It would be entirely forgivable if Ron and Rebecca Tucker had some doubts.
A year after the Beaufort International Film Festival broke all of its own records for attendance, it faced its biggest challenge – putting on a live festival in an unfamiliar venue with COVID-19 social distancing restrictions.
But instead of crumbling, the film festival, in its 15thedition, may have had one of its biggest successes.
By the time the festival closed Friday night, the Tuckers, who run the festival via the Beaufort Film Society, were at ease.
“It was great. Compared to previous years, we expected the attendance not to be what it previously was. But we didn’t know what to expect,” Ron Tucker said. “But it went well, all in all. The filmmakers were very complimentary that we took the leap of faith, and we protected them while they were here. Reviews we’ve gotten have been positive.”
There were some clear differences from last year.
Since the festival couldn’t be held at the USC Beaufort Center for the Arts, Tabby Place had to be converted into an art-house theater, “a miracle in itself,” according to Ron Tucker.
That’s 180 available seats per viewing compared to the norm of 470. Last year, average attendance was 411.This year, the festival averaged about 75 percent capacity. And it wasn’t just COVID. There were weather considerations, as well.
“It was the first time in 15 years it’s rained every single day,” Ron Tucker said.
But all things considered, he was happy with the attendance.
“We had a very small number of locals,” Tucker said. “The majority (of the attendees) came from out of town.”
And 75 percent capacity wasn’t necessarily a bad thing. In fact, Tucker made an effort not to oversell the event. He didn’t even do radio ads. Having too many people show up would have actually been a worse scenario than empty seats.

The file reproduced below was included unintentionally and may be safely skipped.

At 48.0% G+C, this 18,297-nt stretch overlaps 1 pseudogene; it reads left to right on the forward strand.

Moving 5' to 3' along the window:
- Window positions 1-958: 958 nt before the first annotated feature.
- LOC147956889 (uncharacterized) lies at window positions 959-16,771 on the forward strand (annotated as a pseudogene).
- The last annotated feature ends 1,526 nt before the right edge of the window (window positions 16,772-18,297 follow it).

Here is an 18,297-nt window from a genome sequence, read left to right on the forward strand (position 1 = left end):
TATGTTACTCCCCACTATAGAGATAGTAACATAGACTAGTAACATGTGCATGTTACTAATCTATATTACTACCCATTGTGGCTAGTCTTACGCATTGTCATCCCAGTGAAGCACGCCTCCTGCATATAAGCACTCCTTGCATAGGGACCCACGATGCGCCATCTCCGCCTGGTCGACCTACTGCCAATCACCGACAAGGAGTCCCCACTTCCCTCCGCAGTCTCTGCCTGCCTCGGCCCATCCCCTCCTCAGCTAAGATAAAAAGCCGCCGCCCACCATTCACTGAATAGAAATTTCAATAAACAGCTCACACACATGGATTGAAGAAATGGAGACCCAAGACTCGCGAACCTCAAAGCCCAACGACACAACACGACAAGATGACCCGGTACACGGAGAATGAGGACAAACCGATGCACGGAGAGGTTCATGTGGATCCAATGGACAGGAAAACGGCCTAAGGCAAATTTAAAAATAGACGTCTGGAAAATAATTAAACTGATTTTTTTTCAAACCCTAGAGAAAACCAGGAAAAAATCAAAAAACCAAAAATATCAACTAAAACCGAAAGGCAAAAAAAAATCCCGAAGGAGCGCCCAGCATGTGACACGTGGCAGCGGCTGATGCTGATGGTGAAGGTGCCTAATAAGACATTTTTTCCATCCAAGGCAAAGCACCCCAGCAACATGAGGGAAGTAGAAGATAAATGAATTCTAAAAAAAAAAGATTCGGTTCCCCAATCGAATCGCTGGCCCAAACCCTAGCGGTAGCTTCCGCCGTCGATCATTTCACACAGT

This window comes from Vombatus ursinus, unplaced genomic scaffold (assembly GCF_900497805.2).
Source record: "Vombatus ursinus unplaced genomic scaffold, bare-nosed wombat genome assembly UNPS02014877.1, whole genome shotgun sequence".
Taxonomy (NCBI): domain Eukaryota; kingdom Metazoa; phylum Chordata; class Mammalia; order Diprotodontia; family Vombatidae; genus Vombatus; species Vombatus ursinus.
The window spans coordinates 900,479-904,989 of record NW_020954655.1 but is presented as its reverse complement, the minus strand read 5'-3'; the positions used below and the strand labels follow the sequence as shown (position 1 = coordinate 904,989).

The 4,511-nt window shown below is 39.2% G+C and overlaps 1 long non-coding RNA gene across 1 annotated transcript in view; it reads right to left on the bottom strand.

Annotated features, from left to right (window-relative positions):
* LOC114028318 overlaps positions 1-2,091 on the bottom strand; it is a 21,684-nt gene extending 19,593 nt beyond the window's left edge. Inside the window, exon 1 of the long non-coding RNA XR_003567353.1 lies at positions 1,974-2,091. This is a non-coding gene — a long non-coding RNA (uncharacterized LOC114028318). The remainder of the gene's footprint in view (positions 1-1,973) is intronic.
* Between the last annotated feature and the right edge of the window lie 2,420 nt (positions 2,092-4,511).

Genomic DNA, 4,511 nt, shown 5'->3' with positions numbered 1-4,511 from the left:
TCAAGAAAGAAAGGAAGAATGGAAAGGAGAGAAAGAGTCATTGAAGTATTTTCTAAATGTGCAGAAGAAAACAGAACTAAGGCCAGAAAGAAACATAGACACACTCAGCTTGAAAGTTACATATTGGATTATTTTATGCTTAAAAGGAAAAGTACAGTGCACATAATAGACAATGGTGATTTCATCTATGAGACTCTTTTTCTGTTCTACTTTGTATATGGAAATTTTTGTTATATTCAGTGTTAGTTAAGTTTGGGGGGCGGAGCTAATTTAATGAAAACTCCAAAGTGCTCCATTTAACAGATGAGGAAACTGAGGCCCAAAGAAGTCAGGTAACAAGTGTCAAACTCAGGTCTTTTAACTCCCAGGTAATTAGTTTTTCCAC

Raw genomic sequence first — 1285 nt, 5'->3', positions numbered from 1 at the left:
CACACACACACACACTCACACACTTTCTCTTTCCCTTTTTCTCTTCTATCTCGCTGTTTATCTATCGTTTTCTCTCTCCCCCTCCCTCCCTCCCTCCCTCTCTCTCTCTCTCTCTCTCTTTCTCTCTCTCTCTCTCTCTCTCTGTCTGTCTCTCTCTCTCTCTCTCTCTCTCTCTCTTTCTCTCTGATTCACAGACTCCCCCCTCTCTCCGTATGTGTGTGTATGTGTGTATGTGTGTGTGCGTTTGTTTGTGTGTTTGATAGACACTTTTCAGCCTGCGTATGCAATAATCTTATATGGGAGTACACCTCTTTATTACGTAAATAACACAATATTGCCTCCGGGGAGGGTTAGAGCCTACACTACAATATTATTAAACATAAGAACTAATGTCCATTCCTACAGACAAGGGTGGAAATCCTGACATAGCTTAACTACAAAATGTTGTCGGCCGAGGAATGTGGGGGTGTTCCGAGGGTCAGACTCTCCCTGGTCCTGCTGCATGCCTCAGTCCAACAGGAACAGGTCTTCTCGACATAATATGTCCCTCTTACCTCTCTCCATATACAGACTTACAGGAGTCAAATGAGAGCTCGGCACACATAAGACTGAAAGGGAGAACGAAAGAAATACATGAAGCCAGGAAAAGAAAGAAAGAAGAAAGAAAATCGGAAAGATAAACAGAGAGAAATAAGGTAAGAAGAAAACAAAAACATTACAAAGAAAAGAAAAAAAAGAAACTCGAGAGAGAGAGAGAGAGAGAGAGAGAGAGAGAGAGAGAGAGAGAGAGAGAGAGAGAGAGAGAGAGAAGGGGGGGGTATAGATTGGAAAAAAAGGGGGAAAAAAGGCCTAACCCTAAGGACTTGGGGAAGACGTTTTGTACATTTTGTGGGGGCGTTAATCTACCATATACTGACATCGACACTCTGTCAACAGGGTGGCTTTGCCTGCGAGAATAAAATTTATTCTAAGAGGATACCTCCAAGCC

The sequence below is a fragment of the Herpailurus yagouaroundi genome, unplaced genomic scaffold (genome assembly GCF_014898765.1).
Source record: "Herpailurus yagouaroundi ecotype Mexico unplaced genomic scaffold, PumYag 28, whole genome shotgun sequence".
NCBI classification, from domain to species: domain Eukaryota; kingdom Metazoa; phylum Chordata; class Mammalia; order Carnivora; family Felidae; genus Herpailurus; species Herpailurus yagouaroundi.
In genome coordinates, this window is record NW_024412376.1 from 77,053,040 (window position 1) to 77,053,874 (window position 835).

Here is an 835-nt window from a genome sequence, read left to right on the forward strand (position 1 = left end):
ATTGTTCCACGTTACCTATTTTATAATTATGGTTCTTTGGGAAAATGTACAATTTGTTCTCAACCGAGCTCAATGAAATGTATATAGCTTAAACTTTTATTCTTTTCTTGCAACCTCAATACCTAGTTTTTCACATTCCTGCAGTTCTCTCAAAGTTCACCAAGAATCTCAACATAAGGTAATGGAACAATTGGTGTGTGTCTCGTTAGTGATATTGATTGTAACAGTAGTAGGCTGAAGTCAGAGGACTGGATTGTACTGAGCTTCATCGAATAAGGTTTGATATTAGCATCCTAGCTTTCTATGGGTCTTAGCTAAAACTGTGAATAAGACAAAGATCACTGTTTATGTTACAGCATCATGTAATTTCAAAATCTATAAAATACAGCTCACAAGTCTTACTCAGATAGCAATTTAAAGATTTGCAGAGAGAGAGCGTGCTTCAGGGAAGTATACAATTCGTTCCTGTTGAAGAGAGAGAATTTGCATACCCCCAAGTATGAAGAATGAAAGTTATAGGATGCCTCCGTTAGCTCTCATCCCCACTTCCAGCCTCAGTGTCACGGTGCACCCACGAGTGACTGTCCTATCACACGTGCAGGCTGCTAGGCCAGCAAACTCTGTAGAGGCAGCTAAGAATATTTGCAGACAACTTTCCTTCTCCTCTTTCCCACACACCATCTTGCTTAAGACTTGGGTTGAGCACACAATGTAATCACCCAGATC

And the participating filmmakers understood, providing the Tuckers with good reviews of the event.
“Hopefully, (other film festivals) will follow suit,” Ron Tucker said. “The warmth of an audience, it meant the world to (the filmmakers).
All in all, this year’s film festival was better than Tucker expected.
“In a lot of ways it was the most fun festival we’ve had,” Tucker said.
The 16thBeaufort International Film Festival will be held Feb. 22-27, 2022.
15th Beaufort International Film Festival Winners
Beaufort Film Society Volunteer of the Year: Bonnie Krstolic, Beaufort
Best Feature: Shot Through the Wall, directed by Aimee Long, Los Angeles
Best Documentary (Feature): Invitation to the Dance, directed by Sarah Shoemaker, Greenville, S.C.
Best Documentary (Short): ProDogTV, directed by Randall Owens, Greenville, S.C.
Best Short Film: Hallways and Doors, directed by J.P. Brennan, Los Angeles
Best Student Film: The Punishment, directed by Chris Sexton Fletcher, Bradenton, Fla. (Screen Academy of Scotland)
Best Comedy: One Moment, directed by Deidre O’Connor, New York
Best Animation: Two Different Kinds Of Love, directed by Alyce Vest, Oak Island, N.C.
Best Screenplay: Amira, written by Bob Celli, New York
Best Actress: Cooper Shaw, Los Angeles (Hallways and Doors)
Best Actor: Danny Aiello, New York (posthumously) (One Moment)
Best Director: Chris White, Greenville, S.C. (Electric Jesus)
Audience Choice: The Girl Who Wore Freedom, directed by Christian Taylor, Chicago
Duty & Honor: The Girl Who Wore Freedom, directed by Christian Taylor, Chicago
Susan A. K. Shaffer Humanitarian Award: Thoughts & Prayers, directed by Hope Ballard, Denver